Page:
One of the most important advancements of Scrum and XP compared to other frameworks is the use of a burn down chart rather than milestones to measure progress. It is simple and clear, measures real progress, but has one problem, how do you show scope changes?
Jürgen at ASD recently summarized a couple of alternatives for maintaining the release burn down chart. I suppose every Scrum Master has their way of doing things, so here’s mine…
As a pilot, I like to think of a burn down chart as being like the glide path of an airplane on final approach. An instrument in the cockpit tells you if are above or below the ideal glide path. If you are stabilized on the glide path (usually 3 degrees at a big airport) you will hit the runway at the designated touch down point. If you are too high, you will not make it to the runway unless you increase the rate of descent (which is not always easy to do). If you are too low, watch out for the trees!
A burn down chart tracks how much value has yet to be delivered. So at the start of the project, you make an initial estimate of each feature in Story Points and add up all the features to get the total, say 120 Story Points. Then after each Sprint and for each story that is done, you deduct the story points for those features from the total.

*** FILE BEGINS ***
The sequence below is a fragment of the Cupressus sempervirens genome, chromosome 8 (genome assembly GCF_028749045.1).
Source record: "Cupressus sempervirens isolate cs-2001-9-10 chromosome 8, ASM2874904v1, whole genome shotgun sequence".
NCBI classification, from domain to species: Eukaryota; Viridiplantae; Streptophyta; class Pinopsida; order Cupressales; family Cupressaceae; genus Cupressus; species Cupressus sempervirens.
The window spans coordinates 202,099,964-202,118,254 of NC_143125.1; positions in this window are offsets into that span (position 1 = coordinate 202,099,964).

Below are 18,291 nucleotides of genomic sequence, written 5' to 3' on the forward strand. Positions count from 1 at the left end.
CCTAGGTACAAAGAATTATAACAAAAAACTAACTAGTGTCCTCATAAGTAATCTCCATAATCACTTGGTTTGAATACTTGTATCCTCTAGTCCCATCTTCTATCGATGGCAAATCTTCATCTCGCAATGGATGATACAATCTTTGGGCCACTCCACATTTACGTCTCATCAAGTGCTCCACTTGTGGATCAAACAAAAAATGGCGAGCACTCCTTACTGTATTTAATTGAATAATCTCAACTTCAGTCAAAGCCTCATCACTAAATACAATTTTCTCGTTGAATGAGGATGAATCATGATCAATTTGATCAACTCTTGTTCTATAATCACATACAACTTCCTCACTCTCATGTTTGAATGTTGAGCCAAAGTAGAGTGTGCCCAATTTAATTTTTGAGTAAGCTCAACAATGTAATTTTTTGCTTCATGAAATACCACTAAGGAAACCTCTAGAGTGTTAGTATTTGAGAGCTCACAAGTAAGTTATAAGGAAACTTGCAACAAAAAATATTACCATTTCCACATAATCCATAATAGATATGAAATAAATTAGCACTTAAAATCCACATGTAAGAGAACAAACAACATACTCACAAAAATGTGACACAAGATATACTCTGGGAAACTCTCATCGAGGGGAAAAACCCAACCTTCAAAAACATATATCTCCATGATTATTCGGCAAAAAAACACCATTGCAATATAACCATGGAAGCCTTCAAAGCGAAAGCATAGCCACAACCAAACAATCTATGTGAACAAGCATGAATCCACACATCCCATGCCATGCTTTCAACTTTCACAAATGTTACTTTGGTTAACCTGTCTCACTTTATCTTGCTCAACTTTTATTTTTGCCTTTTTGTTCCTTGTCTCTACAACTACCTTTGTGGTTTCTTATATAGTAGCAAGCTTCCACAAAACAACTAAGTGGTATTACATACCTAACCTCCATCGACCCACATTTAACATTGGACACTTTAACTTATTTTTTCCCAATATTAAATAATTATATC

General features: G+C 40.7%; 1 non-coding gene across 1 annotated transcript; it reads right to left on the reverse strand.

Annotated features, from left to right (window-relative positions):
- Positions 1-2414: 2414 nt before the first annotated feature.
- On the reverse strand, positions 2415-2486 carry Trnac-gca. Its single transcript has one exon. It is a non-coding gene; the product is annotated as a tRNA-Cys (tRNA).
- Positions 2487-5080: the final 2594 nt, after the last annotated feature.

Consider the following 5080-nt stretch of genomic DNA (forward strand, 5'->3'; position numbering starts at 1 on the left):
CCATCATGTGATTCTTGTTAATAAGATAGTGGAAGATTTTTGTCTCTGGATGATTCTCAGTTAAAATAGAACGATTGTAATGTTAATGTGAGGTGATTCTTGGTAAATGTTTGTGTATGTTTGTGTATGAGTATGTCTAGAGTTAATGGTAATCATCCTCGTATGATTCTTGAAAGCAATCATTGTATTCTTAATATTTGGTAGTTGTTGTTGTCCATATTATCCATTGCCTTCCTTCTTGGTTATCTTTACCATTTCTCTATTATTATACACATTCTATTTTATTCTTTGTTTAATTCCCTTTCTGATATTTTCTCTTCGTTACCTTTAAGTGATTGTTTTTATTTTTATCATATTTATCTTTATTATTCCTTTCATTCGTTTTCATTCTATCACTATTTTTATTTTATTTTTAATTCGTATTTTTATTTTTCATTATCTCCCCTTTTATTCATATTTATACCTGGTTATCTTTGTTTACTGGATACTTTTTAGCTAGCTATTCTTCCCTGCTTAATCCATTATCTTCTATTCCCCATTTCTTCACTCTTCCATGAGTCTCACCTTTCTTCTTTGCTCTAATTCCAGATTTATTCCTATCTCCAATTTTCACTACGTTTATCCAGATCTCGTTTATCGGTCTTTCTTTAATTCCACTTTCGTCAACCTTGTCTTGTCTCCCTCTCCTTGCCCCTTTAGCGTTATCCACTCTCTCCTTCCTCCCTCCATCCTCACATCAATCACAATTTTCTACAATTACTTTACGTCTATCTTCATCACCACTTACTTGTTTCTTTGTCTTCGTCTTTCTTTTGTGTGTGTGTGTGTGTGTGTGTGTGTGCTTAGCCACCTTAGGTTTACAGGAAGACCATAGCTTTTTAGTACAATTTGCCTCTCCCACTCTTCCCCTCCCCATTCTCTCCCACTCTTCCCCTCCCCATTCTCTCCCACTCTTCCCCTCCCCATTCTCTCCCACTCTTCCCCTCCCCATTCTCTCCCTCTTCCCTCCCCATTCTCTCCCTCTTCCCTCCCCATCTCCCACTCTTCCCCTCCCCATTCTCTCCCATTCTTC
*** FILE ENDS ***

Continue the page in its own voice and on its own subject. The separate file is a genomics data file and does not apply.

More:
So if you have a total of 120 Story Points and you finish 10 Points in the Sprint, you would expect to need 12 Sprints to complete the project. If your planning calls for 6 Sprints, you have a problem. So you work on improving your velocity (e.g. by removing impediments) and reduce the scope.
Improving your velocity is like increasing your rate of decent. Removing Scope is like magically moving the airplane closer to the ground by adjusting the altimeter (works great in the flight simulator, but not in a real airplane).
Which brings us back to the question, how do we show changes of scope on the burn down chart? Jürgen summarized the alternatives:
Perhaps if I were a mountain climber I would have a different attitude (and I do admit, “upper right” is generally good in business graphics), but the idea that the height of the mountain is going to change is somehow counter intuitive.
I have used the following “flight simulator” approach in the last few projects and find it satisfying.
Progress is graphed on a burn down chart. The target is 0 Story Points. The results of a Sprint are plotted at the end of the sprint. This line usually has a downward slope, worst case is horizontal if no progress is made Then any changes to the scope are applied. This is a vertical line, up for added scope, down for removed scope. It’s as if the airplane were repositioned up or down while on approach.
In the example, you can see that the Team was initially slower than planned — a common problem. After two Sprints, the response was to reduce scope and increase velocity (e.g. by removing impediments or adding capacity). After four sprints it was clear that they were in good shape and could take on some additional functionality without risking the release date.
The advantages of this approach? It doesn’t require any redrawing. There is no need to explain negative number targets — the target is always zero. It is clear whether the product owner (vertical change) or the team (sloping change) has changed the amount of work remaining.
It is easy to graph on paper or with Excel (use an X-Y line plot) so give it a try and let me know what you think!